A Night At the Art Museum

In Indianapolis we have the pleasure of a wonderful art museum that is free to get into. The Indianapolis Museum of Art (IMA) is amazing on many levels but I think what I like most about it is it a good museum to just hang out in. There are plenty of places to sit and sketch or take notes or just zone out. It is a very people friendly museum and I think that is an underestimated characteristic when it comes to public space in general.

I took my creative writing class to the museum to do some writing and while they looked for art that inspired them, I got to walk around and look at my leisure. Here are two paintings I wrote about in my journal:

Hotel Lobby by Edward Hopper

The House of the Deaf Woman and the Belfry at Erangy by Camille Pissarro

These are the journal entries about the two paintings. They’re pretty fragmented, but I think there are some poems brewing in there somewhere. From The House:

1886, Camille Pissarro, oil on canvas. When I think of Pissarro, I think of green. All different hues of green: yellow green, forest green, spring green, light (almost white) green & blue green. In this painting, green dominates. It is clearly the point. Trees, grass, shrubs, very few flowers. The woman is small, deaf to the rustling of all this green. Hunched over, knees deep in green, hands hidden. Weeding? It would be pleasant to feel if you could not hear. Could you feel young, new, sun, grass, green? Could you feel green? There is a belfry and a belfry equals  bells but she cannot hear. When she lost sound, she lost God? Is she trying to find God again in the green? Is she trying to find life? She seems so far away from the church. Isolated in this field of green.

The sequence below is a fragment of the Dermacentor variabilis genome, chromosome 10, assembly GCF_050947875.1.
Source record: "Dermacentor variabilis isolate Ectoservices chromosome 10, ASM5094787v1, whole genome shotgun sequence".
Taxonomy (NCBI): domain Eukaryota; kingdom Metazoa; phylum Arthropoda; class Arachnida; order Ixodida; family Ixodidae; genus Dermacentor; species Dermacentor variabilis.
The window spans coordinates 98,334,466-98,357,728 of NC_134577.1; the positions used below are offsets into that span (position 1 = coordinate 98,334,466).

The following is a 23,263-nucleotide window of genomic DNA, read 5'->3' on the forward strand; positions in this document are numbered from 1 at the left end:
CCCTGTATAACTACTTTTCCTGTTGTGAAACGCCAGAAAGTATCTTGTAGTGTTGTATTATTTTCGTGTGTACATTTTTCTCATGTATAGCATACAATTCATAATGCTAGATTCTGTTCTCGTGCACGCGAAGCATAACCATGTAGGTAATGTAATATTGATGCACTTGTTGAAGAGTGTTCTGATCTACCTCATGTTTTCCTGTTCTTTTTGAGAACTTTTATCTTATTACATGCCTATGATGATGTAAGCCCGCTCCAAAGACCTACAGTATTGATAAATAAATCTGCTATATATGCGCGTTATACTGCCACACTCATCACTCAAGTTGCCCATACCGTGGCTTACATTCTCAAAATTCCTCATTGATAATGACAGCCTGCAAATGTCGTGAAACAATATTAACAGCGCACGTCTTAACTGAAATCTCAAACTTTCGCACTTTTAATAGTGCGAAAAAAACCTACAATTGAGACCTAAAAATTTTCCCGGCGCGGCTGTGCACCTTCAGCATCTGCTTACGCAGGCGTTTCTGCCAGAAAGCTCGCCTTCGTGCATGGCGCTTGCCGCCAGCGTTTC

From Hotel Lobby:

Oil on canvas. “Though this looks like a scene from a story, it’s not clear there really is one.” Two women and two men. Two older and two younger. Point of view seems to be from the doorway. Hopper’s paintings are always “busy” in terms of people but they are so lonely because the people always seem to be ignoring each other. Even in conversation they are lonely. Women are always young, blonde. There is a darkness in terms of color that seeps into the atmosphere as if something horrible is just below the surface. 

One thought on “A Night At the Art Museum

  1. How are we looking at the paintings of Mark Rothko these days?
    Is he old hat, replaced in America by more contemporary concerns? Looking at his minimal canvases and their enticing floating squares of subdued paint live at the MOMA recently, I had to stop to wonder whether he still communicates to a modern and younger audience.
    Wahooart.com, the site that sells good canvas prints to order from their database of digital images, has many Rothko prints. I ordered this one, Blue and grey, http://EN.WahooArt.com/A55A04/w.nsf/OPRA/BRUE-8BWU7F
    , that I have now hanging in my study. I can spend a long time looking at this elusive image that takes me to some other place not in this world.

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